Papillary Necrosis

Griffin MD, Bergstralk EJ, Larson TS: Renal papillary necrosis. A sixteen year clinical experience. J Am Soc Nephrol 1995, 6:248-256.

Sabatini S, Eknoyan G, editors: Renal papillary necrosis. Semin Nephrol 1984, 4:1-106.

The concern of renal specialists for urinary tract infections (UTIs) had declined with the passage of time. This trend is now being reversed, owing to new imaging techniques and to substantial progress in the understanding of host-parasite relationships, of mechanisms of bacterial uropathogenicity, and of the inflammatory reaction that contributes to renal lesions and scarring.

UTIs account for more than 7 million visits to physicians' offices and well over 1 million hospital admissions in the United States annually [1]. French epidemiologic studies evaluated its annual incidence at 53,000 diagnoses per million persons per year, which represents 1.05% to 2.10% of the activity of general practitioners. In the United States, the annual number of diagnoses of pyelonephritis in females was estimated to be 250,000 [2].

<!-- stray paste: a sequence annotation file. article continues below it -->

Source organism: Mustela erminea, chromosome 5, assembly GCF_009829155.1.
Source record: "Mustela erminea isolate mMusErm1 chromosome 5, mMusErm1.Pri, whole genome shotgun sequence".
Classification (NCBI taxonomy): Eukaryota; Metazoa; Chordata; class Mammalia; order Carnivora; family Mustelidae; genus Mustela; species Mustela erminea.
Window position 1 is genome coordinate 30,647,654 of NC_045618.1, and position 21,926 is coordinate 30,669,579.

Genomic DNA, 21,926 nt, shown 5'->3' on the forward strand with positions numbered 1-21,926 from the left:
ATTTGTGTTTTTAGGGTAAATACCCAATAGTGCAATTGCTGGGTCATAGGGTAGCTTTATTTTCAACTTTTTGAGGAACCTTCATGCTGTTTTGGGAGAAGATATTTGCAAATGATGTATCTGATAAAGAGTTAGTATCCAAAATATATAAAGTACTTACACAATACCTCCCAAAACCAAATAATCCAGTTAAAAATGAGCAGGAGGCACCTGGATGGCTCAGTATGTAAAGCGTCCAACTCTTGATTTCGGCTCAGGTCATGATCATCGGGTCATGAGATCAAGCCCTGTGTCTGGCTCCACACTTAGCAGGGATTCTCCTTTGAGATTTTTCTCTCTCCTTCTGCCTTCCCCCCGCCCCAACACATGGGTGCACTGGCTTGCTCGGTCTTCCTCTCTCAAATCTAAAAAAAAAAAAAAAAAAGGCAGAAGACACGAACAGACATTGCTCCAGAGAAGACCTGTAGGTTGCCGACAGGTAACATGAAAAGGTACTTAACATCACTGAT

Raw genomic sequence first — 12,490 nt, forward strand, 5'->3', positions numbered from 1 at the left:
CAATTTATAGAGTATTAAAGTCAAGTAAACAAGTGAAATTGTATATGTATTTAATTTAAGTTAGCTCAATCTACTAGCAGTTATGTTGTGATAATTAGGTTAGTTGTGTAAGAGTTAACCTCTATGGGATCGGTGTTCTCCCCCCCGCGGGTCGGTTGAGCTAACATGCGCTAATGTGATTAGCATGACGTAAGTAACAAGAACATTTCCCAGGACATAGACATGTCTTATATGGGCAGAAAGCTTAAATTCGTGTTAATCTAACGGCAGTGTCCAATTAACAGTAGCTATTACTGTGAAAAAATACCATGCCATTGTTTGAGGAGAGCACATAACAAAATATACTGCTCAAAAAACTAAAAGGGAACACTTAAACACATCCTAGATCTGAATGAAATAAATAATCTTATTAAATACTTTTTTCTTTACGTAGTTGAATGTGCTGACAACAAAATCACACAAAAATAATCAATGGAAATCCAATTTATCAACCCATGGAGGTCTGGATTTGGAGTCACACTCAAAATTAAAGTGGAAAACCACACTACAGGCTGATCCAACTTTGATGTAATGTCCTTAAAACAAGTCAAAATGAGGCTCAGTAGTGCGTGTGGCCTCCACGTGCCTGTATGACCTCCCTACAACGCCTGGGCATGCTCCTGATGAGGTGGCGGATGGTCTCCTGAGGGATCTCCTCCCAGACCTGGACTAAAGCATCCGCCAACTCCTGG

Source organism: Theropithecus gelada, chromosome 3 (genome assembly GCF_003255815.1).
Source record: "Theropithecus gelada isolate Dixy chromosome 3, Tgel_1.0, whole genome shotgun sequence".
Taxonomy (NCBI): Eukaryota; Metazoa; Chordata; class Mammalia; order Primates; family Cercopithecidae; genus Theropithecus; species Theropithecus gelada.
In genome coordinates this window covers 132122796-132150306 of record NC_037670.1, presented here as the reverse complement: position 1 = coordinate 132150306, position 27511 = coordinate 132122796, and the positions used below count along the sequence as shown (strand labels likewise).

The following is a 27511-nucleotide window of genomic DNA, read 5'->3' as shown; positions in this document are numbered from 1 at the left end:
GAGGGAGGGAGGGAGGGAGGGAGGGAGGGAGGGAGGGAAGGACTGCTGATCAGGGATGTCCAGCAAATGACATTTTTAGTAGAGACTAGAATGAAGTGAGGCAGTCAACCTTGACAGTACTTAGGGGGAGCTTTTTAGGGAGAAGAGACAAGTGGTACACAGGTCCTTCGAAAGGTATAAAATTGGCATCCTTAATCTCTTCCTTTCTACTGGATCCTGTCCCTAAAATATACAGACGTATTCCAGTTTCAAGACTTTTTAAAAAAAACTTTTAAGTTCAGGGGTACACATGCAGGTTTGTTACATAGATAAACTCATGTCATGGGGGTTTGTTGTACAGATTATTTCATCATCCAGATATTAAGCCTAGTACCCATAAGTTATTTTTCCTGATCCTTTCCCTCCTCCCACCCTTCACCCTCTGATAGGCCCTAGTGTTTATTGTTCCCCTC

The incidence of UTI is higher among females, in whom it commonly occurs in an anatomically normal urinary tract. Conversely, in males and children, UTI generally reveals a urinary tract lesion that must be identified by imaging and must be treated to suppress the cause of infection and prevent recurrence. UTI can be restricted to the bladder (essentially in females) with only superficial mucosal involvement, or it can involve a solid organ (the kidneys in both genders, the prostate in males). Clinical signs and symptoms, hazards, imaging, and treatment of various types of UTIs differ. In addition, the patient's background helps to further categorize UTIs according to age, type of urinary tract lesion(s), and occurrence in immunocompromised patients, especially with diabetes or pregnancy. Such various forms of UTI explain the wide spectrum of treatment modalities, which range from ambulatory, single-dose antibiotic treatment of simple cystitis in young females, to rescue nephrectomy for pyonephrosis in a diabetic with septic shock. This chapter categorizes the various forms of UTI, describes progress in diagnostic imaging and treatment, and discusses recent data on bacteriology and immunology.

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